Striatal monoamine content was analysed using HPLC-ECD, as previously described . Briefly, the left and right striata were thawed, weighed and homogenised in 500 μl of ice-cold homogenisation buffer (50mM trichloroacetic acid, 0.5mM EDTA) containing 0.5pmol/mL 3,4-dihydroxybenzylamine hydrobromide (DHBA) as an internal standard. Striata were homogenised for 20 seconds by sonication (Soniprep, Sanyo, Loughborough, UK) and placed on ice for 10 minutes to allow complete extraction of monoamines, followed by centrifugation at 13000g at 4°C for 10 minutes (Heraeus Centrifuges, Newport Pagnell, UK). Sample supernatant was filtered (0.2μm PTFE filter, Whatman, Maidstone, UK) into HPLC vials (Chromacol, UK) and loaded onto an autosampler (Gina 50, Dionex, Camberley, UK) maintained at 5°C. From each sample, 20μL were injected and analysed for dopamine (DA), dihydroxyphenylacetic acid (DOPAC), and homovanillic acid (HVA) content using a phosphate buffer mobile phase (0.1mM KH2PO4, 0.1mM EDTA, and 1mM octyl sodium sulphonate, 10% methanol V/V, adjusted to pH 2.5 with orthophosphoric acid) at a flow rate of 0.9mL/min on an Altex Ultrasphere 3μm ODS column (4.6mm × 7.5cm, Beckman-Coulter, High Wycombe, UK). Samples were quantified by an electrochemical analytical cell (model 5011, ESA Analytical, Aylesbury, UK) attached to a Coulochem II electrochemical detector (ESA Analytical, Aylesbury, UK) with electrode one set at −0.20mV and electrode two set at +0.34mV with respect to the palladium reference electrode online with a dedicated PC-based data analysis programme (Chromeleon, Dionex, Camberley, UK). A set of standards for each monoamine and their metabolite were analysed after every fifth brain sample. Striata from both control and mGluR agonist-treated groups were analysed on the same day.
Data from vehicle and drug-treated groups were compared using two-tailed Student's t-test in Prism v5.0 software (GraphPad software, San Diego, CA, USA). All data are presented as mean ± standard error of the mean (s.e.m) and differences were considered statistically significant at P < .05.
The mean number of TH+ cells in the unlesioned hemisphere of drug or vehicle-treated animals was comparable and not significantly different. Intranigral injection of 6-OHDA (12μg) resulted in a ~70% reduction (68.75 ± 1.71 [95% CI: 64.89%–74.62%] of TH+ cells in the ipsilateral SNc of vehicle-injected-animals (n = 8) relative to the contralateral hemisphere; Figure 1(a)). By contrast, in animals receiving intranigral injections of 2R,4R-APDC (10nmol) for 7 days, starting 48 hours post lesion, there was a significantly smaller reduction in TH+ cells in the lesioned SNc compared to vehicle treated animals (40.26 ± 3.18% [95% CI: 32.74%–47.78%] versus 68.75 ± 1.71% [95% CI: 64.89%–74.62%]; P < .001; Figure 1(a)). To control for possible alterations in TH expression within atrophic neurons influencing the observed effects on TH+ cell number in the SNc, additional cell counts were performed in the same animals from each treatment group on tissue sections stained with the specific neuronal marker, NeuN. Critically, the loss of TH+ cells in the SNc was mirrored by an equivalent reduction in NeuN+ cells in the lesioned SNc in vehicle-treated animals (67.43 ± 1.15% [95% CI: 64.74%–69.95%]). By contrast, a significantly smaller reduction in NeuN+ cells was observed in 2R,4R-APDC-treated animals compared to vehicle-treated animals (37.89 ± 4.03% [95% CI: 28.36%–47.42%] versus (67.43 ± 1.15% [95% CI: 64.74%–69.95%]; P < .001; Figure 1(b)), consistent with the observed preservation of TH+ cells in the lesioned SNc. These data are illustrated in representative photomicrographs of nigral TH+ and NeuN+ cells from both groups in Figures 1(c)–1(f).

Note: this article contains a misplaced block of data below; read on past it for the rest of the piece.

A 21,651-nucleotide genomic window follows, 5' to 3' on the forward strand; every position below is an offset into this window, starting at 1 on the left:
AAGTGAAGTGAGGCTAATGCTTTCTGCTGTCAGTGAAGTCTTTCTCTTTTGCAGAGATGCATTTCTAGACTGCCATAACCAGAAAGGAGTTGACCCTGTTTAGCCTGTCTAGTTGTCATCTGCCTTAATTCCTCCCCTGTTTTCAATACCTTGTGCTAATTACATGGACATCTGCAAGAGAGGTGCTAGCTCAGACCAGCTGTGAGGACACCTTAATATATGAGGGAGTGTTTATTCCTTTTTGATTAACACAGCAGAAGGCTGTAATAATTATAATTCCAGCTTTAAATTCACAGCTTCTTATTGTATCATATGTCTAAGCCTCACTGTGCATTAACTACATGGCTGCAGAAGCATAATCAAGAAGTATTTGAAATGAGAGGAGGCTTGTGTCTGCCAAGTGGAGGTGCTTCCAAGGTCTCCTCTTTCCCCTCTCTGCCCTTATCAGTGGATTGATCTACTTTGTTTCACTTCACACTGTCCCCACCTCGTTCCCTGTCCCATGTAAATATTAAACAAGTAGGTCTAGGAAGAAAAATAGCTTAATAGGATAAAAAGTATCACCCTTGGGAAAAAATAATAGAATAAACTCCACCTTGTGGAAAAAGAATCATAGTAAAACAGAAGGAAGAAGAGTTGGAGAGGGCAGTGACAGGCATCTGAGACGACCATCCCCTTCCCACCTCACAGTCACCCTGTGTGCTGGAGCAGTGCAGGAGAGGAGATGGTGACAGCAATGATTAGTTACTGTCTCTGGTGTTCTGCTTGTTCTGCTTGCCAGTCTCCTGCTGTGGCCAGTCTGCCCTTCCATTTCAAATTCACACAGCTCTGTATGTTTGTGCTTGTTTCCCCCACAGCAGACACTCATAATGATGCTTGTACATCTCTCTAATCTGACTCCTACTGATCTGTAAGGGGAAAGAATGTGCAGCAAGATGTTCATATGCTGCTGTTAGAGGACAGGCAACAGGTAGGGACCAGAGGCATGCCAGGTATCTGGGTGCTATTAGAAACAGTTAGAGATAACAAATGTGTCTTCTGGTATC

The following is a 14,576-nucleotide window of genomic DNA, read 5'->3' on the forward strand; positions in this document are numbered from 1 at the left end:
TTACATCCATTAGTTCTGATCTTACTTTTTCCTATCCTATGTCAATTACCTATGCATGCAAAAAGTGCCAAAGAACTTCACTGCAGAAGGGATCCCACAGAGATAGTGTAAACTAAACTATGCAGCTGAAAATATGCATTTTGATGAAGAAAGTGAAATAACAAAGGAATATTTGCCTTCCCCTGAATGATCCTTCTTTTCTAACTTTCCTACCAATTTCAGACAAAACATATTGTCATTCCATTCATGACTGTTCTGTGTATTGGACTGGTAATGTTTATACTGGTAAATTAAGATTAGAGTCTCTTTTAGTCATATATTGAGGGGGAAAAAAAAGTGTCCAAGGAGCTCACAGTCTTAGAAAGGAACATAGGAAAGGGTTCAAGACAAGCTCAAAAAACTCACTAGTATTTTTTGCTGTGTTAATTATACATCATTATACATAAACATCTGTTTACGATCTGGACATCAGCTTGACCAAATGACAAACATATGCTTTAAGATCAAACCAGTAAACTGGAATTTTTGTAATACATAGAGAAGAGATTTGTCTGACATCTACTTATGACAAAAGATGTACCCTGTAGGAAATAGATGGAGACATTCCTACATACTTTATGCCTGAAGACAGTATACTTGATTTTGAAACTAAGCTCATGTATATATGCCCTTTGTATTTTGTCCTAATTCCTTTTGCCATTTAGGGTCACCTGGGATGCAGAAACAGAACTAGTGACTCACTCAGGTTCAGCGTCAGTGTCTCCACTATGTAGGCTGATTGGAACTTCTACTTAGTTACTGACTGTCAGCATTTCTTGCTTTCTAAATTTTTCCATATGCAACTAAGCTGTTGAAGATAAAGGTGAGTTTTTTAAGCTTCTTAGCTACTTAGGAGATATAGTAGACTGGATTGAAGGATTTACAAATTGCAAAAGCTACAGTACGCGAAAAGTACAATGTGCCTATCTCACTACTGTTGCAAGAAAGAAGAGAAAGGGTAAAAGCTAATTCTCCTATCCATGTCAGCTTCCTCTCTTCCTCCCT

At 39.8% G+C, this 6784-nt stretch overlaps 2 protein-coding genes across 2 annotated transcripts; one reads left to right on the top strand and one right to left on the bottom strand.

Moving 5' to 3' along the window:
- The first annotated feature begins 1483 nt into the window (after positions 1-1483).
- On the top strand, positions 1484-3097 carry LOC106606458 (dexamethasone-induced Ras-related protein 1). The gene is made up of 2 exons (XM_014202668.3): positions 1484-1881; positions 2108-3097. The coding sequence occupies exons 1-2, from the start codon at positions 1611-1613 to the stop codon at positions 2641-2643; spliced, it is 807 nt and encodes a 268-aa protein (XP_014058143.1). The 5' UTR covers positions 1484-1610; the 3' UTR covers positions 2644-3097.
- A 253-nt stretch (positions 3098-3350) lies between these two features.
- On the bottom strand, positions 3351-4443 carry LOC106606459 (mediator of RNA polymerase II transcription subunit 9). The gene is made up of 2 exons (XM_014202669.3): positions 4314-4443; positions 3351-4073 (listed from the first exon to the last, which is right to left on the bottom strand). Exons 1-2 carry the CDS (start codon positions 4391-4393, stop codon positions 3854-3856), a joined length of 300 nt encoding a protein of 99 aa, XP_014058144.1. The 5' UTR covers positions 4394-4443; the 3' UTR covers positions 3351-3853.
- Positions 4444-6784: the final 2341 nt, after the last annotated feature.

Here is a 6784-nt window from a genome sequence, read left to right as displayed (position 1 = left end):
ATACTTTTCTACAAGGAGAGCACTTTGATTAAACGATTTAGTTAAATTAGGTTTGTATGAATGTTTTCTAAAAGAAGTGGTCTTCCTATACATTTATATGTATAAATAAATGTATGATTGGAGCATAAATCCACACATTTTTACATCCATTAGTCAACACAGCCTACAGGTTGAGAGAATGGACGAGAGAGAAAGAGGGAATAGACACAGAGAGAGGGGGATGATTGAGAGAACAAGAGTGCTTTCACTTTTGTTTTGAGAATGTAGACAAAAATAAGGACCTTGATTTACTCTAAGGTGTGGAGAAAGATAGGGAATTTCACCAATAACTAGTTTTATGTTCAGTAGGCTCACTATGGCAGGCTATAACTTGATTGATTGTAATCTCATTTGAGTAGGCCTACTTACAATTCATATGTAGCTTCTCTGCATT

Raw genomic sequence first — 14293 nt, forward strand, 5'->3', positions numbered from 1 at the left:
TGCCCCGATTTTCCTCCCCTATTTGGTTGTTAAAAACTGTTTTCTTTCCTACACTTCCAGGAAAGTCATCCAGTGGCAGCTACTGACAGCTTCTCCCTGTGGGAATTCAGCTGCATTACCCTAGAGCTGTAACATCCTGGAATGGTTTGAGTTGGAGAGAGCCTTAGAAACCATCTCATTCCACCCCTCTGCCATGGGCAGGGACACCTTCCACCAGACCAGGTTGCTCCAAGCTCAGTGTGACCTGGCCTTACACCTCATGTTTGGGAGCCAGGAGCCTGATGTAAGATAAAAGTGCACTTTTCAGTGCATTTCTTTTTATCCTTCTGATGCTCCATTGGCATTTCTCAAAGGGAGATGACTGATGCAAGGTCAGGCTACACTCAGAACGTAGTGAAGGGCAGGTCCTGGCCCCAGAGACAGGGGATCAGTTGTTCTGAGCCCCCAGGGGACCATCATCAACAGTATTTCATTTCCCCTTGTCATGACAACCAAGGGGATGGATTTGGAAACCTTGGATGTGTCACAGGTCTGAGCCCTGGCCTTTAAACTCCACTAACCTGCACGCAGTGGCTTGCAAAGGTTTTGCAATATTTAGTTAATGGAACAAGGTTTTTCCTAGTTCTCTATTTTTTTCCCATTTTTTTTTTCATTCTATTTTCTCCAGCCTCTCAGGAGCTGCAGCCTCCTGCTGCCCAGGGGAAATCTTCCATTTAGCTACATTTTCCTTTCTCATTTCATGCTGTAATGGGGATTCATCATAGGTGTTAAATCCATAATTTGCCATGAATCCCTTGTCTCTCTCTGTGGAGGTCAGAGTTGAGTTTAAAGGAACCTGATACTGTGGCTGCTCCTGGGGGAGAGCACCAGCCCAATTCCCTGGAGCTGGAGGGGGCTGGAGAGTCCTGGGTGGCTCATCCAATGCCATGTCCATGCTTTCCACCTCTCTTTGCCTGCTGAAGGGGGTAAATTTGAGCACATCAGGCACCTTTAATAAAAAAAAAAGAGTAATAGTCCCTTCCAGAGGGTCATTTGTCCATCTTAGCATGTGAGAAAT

No significant changes in monoamine content or turnover were observed in sham-lesioned animals (Table 1). Biochemical analysis of monoamine levels in the corpus striatum in each treatment group demonstrated that the neuroprotective effects of delayed 2R,4R-APDC treatment observed at the cellular level were associated with moderate, but statistically significant preservation of DA, DOPAC, and HVA concentrations in the ipsilateral corpus striatum compared to vehicle-injected controls (P < .05; Table 1). Importantly, no significant differences were observed for any monoamine concentration in the contralateral hemisphere between vehicle and drug-treated animals (P > .05; Table 1). A significant increase in striatal dopamine turnover ratio was observed in the lesioned striata of vehicle treated animals (P < .05; Table 2), indicative of increased DA metabolism as an intrinsic compensatory response to the 6-OHDA lesion. Interestingly, in 2R,4R-APDC-injected animals, striatal DA turnover remained elevated in the lesioned hemisphere relative to the unlesioned side (P < .05; Table 2), but importantly, this was significantly lower than that observed in the lesioned striatum of vehicle-treated animals (P < .05; Table 2).